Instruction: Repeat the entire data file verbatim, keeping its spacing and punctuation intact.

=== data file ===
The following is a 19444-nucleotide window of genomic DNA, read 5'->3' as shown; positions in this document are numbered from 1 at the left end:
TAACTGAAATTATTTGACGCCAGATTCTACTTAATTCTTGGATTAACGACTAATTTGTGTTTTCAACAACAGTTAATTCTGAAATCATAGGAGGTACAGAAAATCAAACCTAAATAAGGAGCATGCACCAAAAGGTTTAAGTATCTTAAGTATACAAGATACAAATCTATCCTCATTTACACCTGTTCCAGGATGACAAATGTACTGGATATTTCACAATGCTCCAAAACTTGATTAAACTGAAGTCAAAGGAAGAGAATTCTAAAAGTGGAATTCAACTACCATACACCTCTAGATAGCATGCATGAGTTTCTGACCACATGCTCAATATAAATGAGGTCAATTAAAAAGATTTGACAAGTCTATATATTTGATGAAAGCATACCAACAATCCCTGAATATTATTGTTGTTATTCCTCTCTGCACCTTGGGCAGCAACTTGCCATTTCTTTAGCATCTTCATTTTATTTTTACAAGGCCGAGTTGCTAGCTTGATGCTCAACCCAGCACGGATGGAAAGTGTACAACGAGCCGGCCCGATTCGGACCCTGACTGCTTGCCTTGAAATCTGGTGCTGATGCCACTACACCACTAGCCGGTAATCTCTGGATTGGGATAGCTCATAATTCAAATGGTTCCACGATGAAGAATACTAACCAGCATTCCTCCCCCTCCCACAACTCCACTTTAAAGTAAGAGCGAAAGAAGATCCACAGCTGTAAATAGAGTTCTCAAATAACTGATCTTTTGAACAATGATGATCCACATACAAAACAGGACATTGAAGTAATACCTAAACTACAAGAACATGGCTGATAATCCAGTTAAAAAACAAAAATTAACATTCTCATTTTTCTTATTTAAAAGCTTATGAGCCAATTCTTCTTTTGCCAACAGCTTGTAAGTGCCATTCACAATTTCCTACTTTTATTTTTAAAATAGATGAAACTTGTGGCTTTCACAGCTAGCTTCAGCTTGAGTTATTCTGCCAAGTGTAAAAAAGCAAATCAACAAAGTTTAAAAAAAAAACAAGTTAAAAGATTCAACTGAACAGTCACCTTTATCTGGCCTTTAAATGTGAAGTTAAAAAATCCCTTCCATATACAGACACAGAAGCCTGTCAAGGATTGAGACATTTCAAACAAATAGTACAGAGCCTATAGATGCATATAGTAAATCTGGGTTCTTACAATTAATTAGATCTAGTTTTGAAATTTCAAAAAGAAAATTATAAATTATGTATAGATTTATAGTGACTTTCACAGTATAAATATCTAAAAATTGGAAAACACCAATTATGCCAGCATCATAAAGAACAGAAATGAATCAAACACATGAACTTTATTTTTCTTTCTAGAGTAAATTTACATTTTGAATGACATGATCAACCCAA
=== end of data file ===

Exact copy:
The following is a 19444-nucleotide window of genomic DNA, read 5'->3' as shown; positions in this document are numbered from 1 at the left end:
TAACTGAAATTATTTGACGCCAGATTCTACTTAATTCTTGGATTAACGACTAATTTGTGTTTTCAACAACAGTTAATTCTGAAATCATAGGAGGTACAGAAAATCAAACCTAAATAAGGAGCATGCACCAAAAGGTTTAAGTATCTTAAGTATACAAGATACAAATCTATCCTCATTTACACCTGTTCCAGGATGACAAATGTACTGGATATTTCACAATGCTCCAAAACTTGATTAAACTGAAGTCAAAGGAAGAGAATTCTAAAAGTGGAATTCAACTACCATACACCTCTAGATAGCATGCATGAGTTTCTGACCACATGCTCAATATAAATGAGGTCAATTAAAAAGATTTGACAAGTCTATATATTTGATGAAAGCATACCAACAATCCCTGAATATTATTGTTGTTATTCCTCTCTGCACCTTGGGCAGCAACTTGCCATTTCTTTAGCATCTTCATTTTATTTTTACAAGGCCGAGTTGCTAGCTTGATGCTCAACCCAGCACGGATGGAAAGTGTACAACGAGCCGGCCCGATTCGGACCCTGACTGCTTGCCTTGAAATCTGGTGCTGATGCCACTACACCACTAGCCGGTAATCTCTGGATTGGGATAGCTCATAATTCAAATGGTTCCACGATGAAGAATACTAACCAGCATTCCTCCCCCTCCCACAACTCCACTTTAAAGTAAGAGCGAAAGAAGATCCACAGCTGTAAATAGAGTTCTCAAATAACTGATCTTTTGAACAATGATGATCCACATACAAAACAGGACATTGAAGTAATACCTAAACTACAAGAACATGGCTGATAATCCAGTTAAAAAACAAAAATTAACATTCTCATTTTTCTTATTTAAAAGCTTATGAGCCAATTCTTCTTTTGCCAACAGCTTGTAAGTGCCATTCACAATTTCCTACTTTTATTTTTAAAATAGATGAAACTTGTGGCTTTCACAGCTAGCTTCAGCTTGAGTTATTCTGCCAAGTGTAAAAAAGCAAATCAACAAAGTTTAAAAAAAAAACAAGTTAAAAGATTCAACTGAACAGTCACCTTTATCTGGCCTTTAAATGTGAAGTTAAAAAATCCCTTCCATATACAGACACAGAAGCCTGTCAAGGATTGAGACATTTCAAACAAATAGTACAGAGCCTATAGATGCATATAGTAAATCTGGGTTCTTACAATTAATTAGATCTAGTTTTGAAATTTCAAAAAGAAAATTATAAATTATGTATAGATTTATAGTGACTTTCACAGTATAAATATCTAAAAATTGGAAAACACCAATTATGCCAGCATCATAAAGAACAGAAATGAATCAAACACATGAACTTTATTTTTCTTTCTAGAGTAAATTTACATTTTGAATGACATGATCAACCCAA